Monday, February 17, 2014

Poco a Poco - Elder Jake Avery

Written by Elder Jacob Avery, serving in the Peru Lima West Mission of The Church of Jesus Christ of Latter-day Saints, speaking Spanish.

(Note to reader: Some names are omitted for privacy. Clicking on highlighted words will link to additional information. Clicking on photos will enlarge them.)

When I told Hermana Eva (the kind woman who feeds the missionaries every day) that my debit card number was  stolen and used in Miami, it didn't surprise her one bit. Miami is a popular destination for Peruvians in the United States. I've only used my card 3 or 4 times my entire mission, and the only time it wasn't at an ATM was at the most modern store here called Tottus. In fact, I still have the receipt from that day. Well, I'm sure glad the bank could flag it immediately and shut it down.

Elder Avery, Hyrum, Elder Calderon
Hyrum is a good friend. He actually doesn't live here. He lives near my mission office, but Hermana Eva is his grandma and Renzo (Stake President A***'s son) is his cousin. Those two are always together, especially now during vacations. They're Jared and Brig all over again. They did a dance performance that's on Facebook for a youth activity

I got two birthday parties!! One was held by the Bishop and the other was with the A*** family. I ate a bounty of cake and other goodies. Regrettably, I had already eaten all the Dove chocolate you sent, but I shared a piece or two.

Renzo's Birthday Party
Yeah, I got so sick on Tuesday. At 5 o'clock, I called it quits until 7 (I slept the whole solid two hours), then I went to teach English classes. Then we taught J** a lesson for the Melchizedek Priesthood. He's going to be ordained this month! My companion got sick that night too. I just don't like eating food that's not from a bag or prepared by Hermana Eva.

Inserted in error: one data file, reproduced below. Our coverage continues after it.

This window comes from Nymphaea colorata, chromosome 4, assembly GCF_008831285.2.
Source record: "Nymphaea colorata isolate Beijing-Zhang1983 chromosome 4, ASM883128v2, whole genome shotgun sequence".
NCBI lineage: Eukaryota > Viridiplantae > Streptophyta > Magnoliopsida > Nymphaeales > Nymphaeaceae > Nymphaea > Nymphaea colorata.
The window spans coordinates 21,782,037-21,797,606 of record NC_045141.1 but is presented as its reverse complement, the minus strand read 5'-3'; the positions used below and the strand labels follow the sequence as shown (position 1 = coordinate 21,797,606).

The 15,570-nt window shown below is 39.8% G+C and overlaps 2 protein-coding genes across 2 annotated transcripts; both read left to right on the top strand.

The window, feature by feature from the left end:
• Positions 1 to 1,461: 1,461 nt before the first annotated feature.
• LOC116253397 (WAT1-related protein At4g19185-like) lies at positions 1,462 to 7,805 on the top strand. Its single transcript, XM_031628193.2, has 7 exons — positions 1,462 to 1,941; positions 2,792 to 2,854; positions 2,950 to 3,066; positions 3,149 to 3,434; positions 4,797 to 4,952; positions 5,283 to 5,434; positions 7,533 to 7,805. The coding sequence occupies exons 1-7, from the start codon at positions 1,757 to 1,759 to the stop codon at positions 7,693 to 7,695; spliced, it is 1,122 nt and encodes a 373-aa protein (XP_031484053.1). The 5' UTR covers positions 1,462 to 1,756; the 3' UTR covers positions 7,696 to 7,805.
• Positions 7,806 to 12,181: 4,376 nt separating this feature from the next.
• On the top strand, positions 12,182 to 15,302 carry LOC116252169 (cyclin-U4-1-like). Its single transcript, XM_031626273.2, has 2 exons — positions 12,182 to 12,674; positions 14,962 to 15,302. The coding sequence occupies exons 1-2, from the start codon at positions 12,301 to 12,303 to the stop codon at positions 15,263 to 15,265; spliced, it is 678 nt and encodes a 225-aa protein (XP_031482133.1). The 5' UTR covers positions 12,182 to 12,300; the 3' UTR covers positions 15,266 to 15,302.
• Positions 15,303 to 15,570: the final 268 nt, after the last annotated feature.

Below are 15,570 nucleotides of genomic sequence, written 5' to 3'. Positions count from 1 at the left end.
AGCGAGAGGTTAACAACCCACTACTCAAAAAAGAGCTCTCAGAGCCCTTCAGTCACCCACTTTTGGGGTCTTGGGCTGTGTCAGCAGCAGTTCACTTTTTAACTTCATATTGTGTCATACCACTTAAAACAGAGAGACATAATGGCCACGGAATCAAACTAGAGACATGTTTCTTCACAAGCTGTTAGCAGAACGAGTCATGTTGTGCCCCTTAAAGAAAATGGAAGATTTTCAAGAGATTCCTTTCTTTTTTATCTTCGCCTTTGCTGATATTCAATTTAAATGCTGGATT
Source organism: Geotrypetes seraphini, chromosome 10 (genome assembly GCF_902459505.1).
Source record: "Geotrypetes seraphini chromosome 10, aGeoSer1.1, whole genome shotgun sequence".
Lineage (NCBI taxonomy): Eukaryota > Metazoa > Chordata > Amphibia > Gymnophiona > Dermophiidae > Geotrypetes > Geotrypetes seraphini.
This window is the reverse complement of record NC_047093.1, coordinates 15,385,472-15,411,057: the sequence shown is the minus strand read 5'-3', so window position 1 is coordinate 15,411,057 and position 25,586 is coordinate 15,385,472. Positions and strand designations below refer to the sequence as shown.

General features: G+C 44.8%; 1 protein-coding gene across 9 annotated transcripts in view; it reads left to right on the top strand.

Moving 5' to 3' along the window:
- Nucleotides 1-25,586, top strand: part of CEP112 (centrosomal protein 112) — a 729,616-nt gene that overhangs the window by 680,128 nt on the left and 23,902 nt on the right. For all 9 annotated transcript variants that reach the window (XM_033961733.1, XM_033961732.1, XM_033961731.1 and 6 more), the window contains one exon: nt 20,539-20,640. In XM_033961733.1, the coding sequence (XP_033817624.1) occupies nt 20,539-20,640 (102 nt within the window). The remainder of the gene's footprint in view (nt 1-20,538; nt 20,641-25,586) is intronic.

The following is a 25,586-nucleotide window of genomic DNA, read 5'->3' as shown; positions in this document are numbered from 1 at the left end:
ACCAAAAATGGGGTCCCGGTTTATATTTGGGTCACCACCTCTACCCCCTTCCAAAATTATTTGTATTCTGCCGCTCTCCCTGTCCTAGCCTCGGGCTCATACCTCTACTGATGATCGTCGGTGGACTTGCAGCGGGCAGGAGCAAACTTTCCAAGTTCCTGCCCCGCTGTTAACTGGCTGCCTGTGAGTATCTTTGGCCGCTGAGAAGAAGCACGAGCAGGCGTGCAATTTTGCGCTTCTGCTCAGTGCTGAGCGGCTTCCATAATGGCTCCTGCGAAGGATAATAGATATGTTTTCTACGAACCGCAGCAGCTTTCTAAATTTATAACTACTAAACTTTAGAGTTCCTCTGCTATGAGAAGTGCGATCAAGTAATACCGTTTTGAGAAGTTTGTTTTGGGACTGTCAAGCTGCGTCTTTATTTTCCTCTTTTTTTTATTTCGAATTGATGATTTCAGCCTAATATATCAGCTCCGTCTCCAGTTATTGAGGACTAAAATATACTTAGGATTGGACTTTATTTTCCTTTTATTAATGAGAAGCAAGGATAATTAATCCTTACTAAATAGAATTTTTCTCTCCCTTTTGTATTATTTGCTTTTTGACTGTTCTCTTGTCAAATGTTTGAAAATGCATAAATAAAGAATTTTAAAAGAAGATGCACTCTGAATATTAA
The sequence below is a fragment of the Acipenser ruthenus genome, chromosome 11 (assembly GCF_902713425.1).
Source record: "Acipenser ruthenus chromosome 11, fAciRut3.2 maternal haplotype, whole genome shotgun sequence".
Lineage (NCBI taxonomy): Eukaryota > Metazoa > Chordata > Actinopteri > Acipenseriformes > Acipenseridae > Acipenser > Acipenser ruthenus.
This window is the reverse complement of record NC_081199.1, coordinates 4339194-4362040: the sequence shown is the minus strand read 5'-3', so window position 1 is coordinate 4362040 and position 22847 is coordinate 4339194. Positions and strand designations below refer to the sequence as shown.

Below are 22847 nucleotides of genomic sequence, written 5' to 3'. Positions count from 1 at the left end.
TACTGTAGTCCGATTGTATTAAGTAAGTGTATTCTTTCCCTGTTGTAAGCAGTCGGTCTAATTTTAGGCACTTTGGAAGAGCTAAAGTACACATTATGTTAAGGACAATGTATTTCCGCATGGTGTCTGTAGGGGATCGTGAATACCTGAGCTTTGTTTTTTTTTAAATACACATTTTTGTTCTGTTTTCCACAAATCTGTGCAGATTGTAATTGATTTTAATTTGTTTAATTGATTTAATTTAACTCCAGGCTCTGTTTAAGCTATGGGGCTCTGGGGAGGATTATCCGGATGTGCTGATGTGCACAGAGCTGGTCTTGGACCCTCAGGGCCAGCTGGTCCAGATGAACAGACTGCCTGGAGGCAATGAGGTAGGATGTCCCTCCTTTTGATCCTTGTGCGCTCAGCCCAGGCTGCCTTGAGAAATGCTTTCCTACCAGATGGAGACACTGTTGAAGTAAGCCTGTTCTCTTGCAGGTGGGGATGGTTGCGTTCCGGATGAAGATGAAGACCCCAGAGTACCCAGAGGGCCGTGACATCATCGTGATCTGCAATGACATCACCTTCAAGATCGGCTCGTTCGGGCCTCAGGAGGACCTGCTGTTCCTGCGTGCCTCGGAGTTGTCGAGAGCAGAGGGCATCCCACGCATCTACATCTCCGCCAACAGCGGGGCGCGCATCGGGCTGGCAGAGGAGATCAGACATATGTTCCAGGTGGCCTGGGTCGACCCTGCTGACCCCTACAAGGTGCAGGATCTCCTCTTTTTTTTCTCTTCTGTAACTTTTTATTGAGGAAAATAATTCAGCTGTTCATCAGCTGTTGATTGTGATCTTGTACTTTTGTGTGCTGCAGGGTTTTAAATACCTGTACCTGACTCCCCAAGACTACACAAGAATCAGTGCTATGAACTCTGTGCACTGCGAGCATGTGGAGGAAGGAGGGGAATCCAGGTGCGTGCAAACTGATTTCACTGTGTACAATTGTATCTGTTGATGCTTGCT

We finally returned to Hermano L**'s land to help build his house. We leveled out rocks, chiseled away boulders, and carried a bunch of sand over there to make a smoother base for the house. On Friday, we may actually build the house. As you can see in the picture here, I got very dirty.

Two dirty missionaries
The work is progressing here. Steadily, but surely. I've been thinking about a saying that exists in the culture here, ''poco a poco'' (little by little). This saying doesn't sit well with me. It implies patience, which is great. But it also implies little or no action. For example, sometimes people will tell the new American missionaries that the language will come, ''poco a poco,'' or they'll tell missionaries with little success, ''poco a poco.''

In English we'd say, ''Keep studying and you'll get it,'' or '' Keep at it, and you'll start seeing success.'' I guess I just prefer how we say it in English. Although, in the United States, I think we fundamentally lack patience, we know that nothing happens until somebody makes it happen. I hope that all you kids in school keep it up, and stick with what you're doing. Don't let the seemingly endless tasks discourage you. Have patience and keep going.

Elder Calderon and Elder Avery
Peru Lima West Mission

I've been in this area almost seven months and I've seen two types of people. Those who wait for something to happen and those who make things happen. The people who make things happen always progress, while those who merely wait without acting are carried all over.

Thank you so much for the birthday wishes. I'd love to check my Facebook, but I don't want to get struck by lighting, haha! I love you guys and miss you!!

Elder Avery

Happy Birthday to Me! (February 10, 2014)

King of the Mountain (February 24, 2014)